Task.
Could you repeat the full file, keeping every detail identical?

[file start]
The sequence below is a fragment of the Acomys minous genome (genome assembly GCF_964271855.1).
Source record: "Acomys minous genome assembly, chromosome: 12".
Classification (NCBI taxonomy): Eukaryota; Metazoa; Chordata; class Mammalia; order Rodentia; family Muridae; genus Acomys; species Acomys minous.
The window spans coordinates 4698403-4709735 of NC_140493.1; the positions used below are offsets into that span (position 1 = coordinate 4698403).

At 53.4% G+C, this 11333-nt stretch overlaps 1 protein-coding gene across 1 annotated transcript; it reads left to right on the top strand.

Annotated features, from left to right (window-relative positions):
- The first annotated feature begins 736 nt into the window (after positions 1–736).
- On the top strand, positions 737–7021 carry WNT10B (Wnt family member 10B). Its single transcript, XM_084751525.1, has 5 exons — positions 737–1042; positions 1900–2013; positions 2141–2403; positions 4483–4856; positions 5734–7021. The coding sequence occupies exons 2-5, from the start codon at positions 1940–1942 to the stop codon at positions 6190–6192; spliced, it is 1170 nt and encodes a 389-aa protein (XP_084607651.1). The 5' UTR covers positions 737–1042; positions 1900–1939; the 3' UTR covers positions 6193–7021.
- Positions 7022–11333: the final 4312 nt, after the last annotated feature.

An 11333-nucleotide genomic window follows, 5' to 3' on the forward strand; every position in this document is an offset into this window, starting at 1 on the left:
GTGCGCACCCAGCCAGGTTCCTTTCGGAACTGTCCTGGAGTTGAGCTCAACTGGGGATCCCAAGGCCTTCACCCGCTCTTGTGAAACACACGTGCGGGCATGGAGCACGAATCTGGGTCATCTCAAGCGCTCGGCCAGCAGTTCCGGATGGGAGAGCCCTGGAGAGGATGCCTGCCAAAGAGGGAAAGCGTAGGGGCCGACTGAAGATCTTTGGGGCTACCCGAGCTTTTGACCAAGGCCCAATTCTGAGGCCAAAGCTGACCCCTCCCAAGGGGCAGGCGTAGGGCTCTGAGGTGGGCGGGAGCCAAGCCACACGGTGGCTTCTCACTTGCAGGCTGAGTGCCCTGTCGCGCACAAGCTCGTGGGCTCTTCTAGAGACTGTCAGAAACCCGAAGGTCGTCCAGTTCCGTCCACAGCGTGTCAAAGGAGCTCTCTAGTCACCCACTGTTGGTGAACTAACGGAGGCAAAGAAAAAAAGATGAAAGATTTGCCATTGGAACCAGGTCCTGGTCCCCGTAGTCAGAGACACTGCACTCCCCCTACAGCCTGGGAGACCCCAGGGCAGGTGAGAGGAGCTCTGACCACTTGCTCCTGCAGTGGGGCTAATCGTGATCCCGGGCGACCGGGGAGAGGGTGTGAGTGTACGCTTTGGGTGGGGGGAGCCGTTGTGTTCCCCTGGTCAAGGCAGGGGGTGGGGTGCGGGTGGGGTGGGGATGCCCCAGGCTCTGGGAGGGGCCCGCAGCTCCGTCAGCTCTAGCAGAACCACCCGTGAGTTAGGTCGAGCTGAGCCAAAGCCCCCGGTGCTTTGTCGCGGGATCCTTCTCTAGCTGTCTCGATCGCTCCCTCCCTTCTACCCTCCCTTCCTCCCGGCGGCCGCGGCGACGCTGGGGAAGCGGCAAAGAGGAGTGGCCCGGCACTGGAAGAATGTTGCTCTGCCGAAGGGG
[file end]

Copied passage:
The sequence below is a fragment of the Acomys minous genome (genome assembly GCF_964271855.1).
Source record: "Acomys minous genome assembly, chromosome: 12".
Classification (NCBI taxonomy): Eukaryota; Metazoa; Chordata; class Mammalia; order Rodentia; family Muridae; genus Acomys; species Acomys minous.
The window spans coordinates 4698403-4709735 of NC_140493.1; the positions used below are offsets into that span (position 1 = coordinate 4698403).

At 53.4% G+C, this 11333-nt stretch overlaps 1 protein-coding gene across 1 annotated transcript; it reads left to right on the top strand.

Annotated features, from left to right (window-relative positions):
- The first annotated feature begins 736 nt into the window (after positions 1–736).
- On the top strand, positions 737–7021 carry WNT10B (Wnt family member 10B). Its single transcript, XM_084751525.1, has 5 exons — positions 737–1042; positions 1900–2013; positions 2141–2403; positions 4483–4856; positions 5734–7021. The coding sequence occupies exons 2-5, from the start codon at positions 1940–1942 to the stop codon at positions 6190–6192; spliced, it is 1170 nt and encodes a 389-aa protein (XP_084607651.1). The 5' UTR covers positions 737–1042; positions 1900–1939; the 3' UTR covers positions 6193–7021.
- Positions 7022–11333: the final 4312 nt, after the last annotated feature.

An 11333-nucleotide genomic window follows, 5' to 3' on the forward strand; every position in this document is an offset into this window, starting at 1 on the left:
GTGCGCACCCAGCCAGGTTCCTTTCGGAACTGTCCTGGAGTTGAGCTCAACTGGGGATCCCAAGGCCTTCACCCGCTCTTGTGAAACACACGTGCGGGCATGGAGCACGAATCTGGGTCATCTCAAGCGCTCGGCCAGCAGTTCCGGATGGGAGAGCCCTGGAGAGGATGCCTGCCAAAGAGGGAAAGCGTAGGGGCCGACTGAAGATCTTTGGGGCTACCCGAGCTTTTGACCAAGGCCCAATTCTGAGGCCAAAGCTGACCCCTCCCAAGGGGCAGGCGTAGGGCTCTGAGGTGGGCGGGAGCCAAGCCACACGGTGGCTTCTCACTTGCAGGCTGAGTGCCCTGTCGCGCACAAGCTCGTGGGCTCTTCTAGAGACTGTCAGAAACCCGAAGGTCGTCCAGTTCCGTCCACAGCGTGTCAAAGGAGCTCTCTAGTCACCCACTGTTGGTGAACTAACGGAGGCAAAGAAAAAAAGATGAAAGATTTGCCATTGGAACCAGGTCCTGGTCCCCGTAGTCAGAGACACTGCACTCCCCCTACAGCCTGGGAGACCCCAGGGCAGGTGAGAGGAGCTCTGACCACTTGCTCCTGCAGTGGGGCTAATCGTGATCCCGGGCGACCGGGGAGAGGGTGTGAGTGTACGCTTTGGGTGGGGGGAGCCGTTGTGTTCCCCTGGTCAAGGCAGGGGGTGGGGTGCGGGTGGGGTGGGGATGCCCCAGGCTCTGGGAGGGGCCCGCAGCTCCGTCAGCTCTAGCAGAACCACCCGTGAGTTAGGTCGAGCTGAGCCAAAGCCCCCGGTGCTTTGTCGCGGGATCCTTCTCTAGCTGTCTCGATCGCTCCCTCCCTTCTACCCTCCCTTCCTCCCGGCGGCCGCGGCGACGCTGGGGAAGCGGCAAAGAGGAGTGGCCCGGCACTGGAAGAATGTTGCTCTGCCGAAGGGG